"When you're already running lean and mean, there just isn't a lot of fat or waste to cut," said MID spokeswoman Kate Hora said. "The only place to go (for increased revenue) is the rates, our main source of revenue."

The MID's electric rates are among the lowest in the state.

Hora also pointed out that the MID uses a two-tier system, charging one rate for those who use less than 500 kilowatt hours per month and a second rate for more than 500 kilowatt hours per month.

Other utilities, she said, may use three or four different tiers, with rates escalating as usage rises.

Unlike city and county governments, Hora and VanHoy said, the MID doesn't receive state or federal tax revenue or grants.

"The ratepayers assume all the costs," said Hora, "and all the benefits."

In a theoretical world, paying an extra few cents per kilowatt hour to reduce greenhouse gas pollutants makes sense. In the real world, it's a different story.

Without worldwide participation, many scientists say, California's effort to reduce greenhouse gases likely will be buried under tens of thousands of tons of harmful emissions emanating from India and China.

Numerous government agencies, research groups and independent scientists worldwide have watched Asia's economic expansion and concluded that its virtually unregulated coal-burning power plants are polluting at an alarming clip.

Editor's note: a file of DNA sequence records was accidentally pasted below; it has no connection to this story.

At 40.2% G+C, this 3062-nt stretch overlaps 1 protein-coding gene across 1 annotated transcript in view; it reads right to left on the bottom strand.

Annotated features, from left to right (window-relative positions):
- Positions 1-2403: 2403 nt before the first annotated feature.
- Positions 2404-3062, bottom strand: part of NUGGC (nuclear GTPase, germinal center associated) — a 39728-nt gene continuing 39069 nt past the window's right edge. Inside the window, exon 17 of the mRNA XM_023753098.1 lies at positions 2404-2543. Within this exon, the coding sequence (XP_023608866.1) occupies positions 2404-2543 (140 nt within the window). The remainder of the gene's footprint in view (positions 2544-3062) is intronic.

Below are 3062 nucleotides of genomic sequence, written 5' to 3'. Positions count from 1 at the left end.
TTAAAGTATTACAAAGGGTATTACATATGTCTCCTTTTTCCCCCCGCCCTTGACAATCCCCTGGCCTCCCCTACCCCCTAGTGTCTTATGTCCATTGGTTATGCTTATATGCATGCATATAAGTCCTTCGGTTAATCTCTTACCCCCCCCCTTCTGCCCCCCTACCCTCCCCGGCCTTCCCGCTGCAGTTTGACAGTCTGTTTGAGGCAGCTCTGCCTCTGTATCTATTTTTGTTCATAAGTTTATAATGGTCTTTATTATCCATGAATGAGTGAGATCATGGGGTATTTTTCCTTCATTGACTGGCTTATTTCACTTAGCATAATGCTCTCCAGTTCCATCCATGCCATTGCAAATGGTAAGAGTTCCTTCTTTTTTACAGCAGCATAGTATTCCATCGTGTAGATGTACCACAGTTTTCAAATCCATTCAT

Pollution coming from China

Earlier this year, a number of environmental watchdog organizations reported that China has eclipsed the United States as the world's largest polluter.

Short and VanHoy, during the MID board's latest budget workshop, suggested that money earmarked to reduce greenhouse gases in California might be better spent in China, whose coal-fired electric generating plants are a major source of emissions.

VanHoy cited a recent presentation by John Doggett of the McCombs School of Business at the University of Texas.

Using a variety of studies, Doggett contends that "on some days, almost a third of the air over Los Angeles and San Francisco can be traced directly to Asia."

"With it, comes up to three-quarters of the black carbon particulate pollution that reaches the West Coast," Doggett wrote.

The prevailing winds, according to experts Doggett cites, carry from Asia vast clouds of dust layered with man-made sulfates, smog, industrial fumes, carbon grit and nitrates.

The MID, meanwhile, is contemplating selling its part ownership of a coal-fired electric generating plant in New Mexico. Despite spending millions to clean up emissions at the plant, it apparently runs afoul of SB 1368, which bars the MID from importing the power.

There is no timetable for such a sale, and the MID continues to pursue a state exemption that would allow it to continue to use electricity generated in New Mexico, which provides about 19 percent of MID's annual power needs.

If that source is lost, VanHoy and other MID leaders say, the district will be forced into the marketplace to find replacement power, which could be more expensive.

The Modesto Irrigation District Board of Directors will continue budget discussions this morning. Board members meet at 9 a.m. today in the district boardroom at 1231 11th St.

Bee staff writer Michael G. Mooney can be reached at mmooney@modbee.com or 578-2384.